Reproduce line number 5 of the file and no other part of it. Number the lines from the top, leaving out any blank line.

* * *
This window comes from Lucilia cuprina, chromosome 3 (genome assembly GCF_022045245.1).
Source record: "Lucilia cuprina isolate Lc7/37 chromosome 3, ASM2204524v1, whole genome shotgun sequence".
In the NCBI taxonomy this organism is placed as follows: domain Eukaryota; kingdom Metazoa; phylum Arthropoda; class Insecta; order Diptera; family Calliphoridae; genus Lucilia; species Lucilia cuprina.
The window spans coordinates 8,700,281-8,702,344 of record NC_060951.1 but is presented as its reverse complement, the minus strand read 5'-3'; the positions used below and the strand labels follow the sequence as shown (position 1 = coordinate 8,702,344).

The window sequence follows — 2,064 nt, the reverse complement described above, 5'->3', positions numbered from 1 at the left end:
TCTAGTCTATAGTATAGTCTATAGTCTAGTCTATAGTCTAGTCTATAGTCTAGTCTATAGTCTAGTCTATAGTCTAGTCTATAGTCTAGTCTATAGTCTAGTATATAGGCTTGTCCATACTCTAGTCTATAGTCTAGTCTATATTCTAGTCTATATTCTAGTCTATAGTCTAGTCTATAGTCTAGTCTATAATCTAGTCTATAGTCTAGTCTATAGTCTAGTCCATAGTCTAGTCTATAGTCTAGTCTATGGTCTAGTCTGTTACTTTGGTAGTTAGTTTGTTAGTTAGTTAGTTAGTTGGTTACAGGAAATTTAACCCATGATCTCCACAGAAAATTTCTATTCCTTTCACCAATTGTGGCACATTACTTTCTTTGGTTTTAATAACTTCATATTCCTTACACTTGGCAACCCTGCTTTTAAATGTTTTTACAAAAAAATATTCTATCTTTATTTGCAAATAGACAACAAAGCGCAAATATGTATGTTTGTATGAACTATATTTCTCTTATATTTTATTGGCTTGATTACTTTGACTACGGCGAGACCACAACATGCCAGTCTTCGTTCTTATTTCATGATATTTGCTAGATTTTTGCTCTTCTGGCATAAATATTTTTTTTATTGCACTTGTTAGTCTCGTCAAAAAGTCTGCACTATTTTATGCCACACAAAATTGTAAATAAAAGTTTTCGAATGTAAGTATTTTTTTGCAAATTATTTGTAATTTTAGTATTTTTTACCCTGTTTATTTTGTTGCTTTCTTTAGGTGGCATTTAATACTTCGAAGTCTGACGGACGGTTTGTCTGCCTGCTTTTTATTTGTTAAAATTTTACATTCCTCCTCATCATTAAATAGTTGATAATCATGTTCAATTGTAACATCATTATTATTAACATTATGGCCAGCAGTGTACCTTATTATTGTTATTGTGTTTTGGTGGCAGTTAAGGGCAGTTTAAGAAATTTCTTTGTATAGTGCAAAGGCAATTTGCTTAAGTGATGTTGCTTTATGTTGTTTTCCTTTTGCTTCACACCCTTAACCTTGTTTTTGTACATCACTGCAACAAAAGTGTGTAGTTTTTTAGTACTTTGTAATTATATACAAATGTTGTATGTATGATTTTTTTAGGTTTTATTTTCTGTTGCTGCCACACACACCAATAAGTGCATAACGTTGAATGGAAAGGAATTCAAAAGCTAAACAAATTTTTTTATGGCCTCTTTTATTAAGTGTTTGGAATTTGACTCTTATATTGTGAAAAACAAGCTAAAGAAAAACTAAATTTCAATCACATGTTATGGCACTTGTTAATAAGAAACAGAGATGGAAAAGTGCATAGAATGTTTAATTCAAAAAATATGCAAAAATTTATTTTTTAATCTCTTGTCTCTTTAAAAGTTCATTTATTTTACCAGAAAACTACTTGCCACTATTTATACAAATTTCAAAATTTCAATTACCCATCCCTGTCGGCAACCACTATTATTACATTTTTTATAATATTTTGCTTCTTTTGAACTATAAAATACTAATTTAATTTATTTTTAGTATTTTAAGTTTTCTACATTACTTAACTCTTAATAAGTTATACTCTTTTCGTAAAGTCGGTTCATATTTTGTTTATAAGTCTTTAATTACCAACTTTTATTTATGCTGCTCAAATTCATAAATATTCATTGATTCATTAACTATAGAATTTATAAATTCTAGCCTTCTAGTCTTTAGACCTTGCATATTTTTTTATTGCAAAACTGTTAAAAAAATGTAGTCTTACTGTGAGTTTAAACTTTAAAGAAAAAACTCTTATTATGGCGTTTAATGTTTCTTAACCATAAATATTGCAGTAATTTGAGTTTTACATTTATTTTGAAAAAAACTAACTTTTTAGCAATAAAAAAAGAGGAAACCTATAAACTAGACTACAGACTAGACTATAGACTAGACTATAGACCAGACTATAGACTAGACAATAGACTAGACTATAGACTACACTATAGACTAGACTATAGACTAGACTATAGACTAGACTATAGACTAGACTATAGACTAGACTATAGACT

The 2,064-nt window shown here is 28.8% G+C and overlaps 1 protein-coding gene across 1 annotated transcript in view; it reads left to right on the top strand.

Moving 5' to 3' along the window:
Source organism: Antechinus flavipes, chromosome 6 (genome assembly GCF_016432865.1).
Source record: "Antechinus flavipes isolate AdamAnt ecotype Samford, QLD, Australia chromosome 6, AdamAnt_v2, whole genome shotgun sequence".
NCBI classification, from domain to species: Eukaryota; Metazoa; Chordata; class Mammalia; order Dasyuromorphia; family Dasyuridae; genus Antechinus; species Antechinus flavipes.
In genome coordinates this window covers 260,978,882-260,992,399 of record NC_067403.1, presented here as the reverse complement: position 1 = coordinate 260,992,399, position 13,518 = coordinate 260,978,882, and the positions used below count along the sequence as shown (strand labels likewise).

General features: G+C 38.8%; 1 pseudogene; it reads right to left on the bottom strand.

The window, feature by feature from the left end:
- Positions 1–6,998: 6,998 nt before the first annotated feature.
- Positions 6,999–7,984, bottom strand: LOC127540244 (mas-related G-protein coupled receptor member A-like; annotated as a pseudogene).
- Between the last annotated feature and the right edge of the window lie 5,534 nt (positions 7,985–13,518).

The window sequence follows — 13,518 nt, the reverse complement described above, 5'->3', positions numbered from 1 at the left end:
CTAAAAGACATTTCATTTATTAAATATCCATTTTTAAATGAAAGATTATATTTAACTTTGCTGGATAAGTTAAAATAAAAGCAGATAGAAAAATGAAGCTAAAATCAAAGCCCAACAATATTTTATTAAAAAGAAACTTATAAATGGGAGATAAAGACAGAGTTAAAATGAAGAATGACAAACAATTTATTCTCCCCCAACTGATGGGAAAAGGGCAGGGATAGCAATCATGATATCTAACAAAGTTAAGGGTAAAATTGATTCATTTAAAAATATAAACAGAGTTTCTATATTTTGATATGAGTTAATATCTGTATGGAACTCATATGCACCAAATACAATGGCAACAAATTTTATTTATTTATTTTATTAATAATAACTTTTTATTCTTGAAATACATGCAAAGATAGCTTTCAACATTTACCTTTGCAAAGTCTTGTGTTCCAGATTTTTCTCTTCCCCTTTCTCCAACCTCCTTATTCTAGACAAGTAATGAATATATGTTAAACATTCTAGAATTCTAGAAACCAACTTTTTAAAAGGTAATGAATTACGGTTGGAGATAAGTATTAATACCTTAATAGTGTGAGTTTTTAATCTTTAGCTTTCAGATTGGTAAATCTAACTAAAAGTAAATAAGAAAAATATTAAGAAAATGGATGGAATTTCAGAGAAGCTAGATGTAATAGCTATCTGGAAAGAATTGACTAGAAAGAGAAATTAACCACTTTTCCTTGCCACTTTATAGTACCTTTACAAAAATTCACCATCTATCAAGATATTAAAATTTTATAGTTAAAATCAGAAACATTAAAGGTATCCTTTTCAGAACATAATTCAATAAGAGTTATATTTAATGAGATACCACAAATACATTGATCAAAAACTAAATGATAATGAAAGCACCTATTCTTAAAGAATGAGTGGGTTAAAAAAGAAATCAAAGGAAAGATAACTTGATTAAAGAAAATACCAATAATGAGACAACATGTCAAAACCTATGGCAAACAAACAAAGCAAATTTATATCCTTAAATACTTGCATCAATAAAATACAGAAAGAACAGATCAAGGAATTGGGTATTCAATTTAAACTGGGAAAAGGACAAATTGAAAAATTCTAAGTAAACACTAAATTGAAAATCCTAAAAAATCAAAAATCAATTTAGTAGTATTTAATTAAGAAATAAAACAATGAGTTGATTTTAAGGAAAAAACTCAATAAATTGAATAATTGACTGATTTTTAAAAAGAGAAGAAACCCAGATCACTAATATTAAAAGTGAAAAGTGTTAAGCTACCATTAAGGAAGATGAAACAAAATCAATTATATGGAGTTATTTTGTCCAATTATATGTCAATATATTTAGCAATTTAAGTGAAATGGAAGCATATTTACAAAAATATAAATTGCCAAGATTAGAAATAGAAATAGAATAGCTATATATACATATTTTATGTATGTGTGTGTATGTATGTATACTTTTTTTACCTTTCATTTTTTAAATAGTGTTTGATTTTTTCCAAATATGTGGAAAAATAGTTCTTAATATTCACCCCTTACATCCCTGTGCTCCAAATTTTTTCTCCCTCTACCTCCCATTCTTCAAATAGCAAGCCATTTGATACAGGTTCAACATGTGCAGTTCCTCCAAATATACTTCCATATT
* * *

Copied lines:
The window sequence follows — 2,064 nt, the reverse complement described above, 5'->3', positions numbered from 1 at the left end: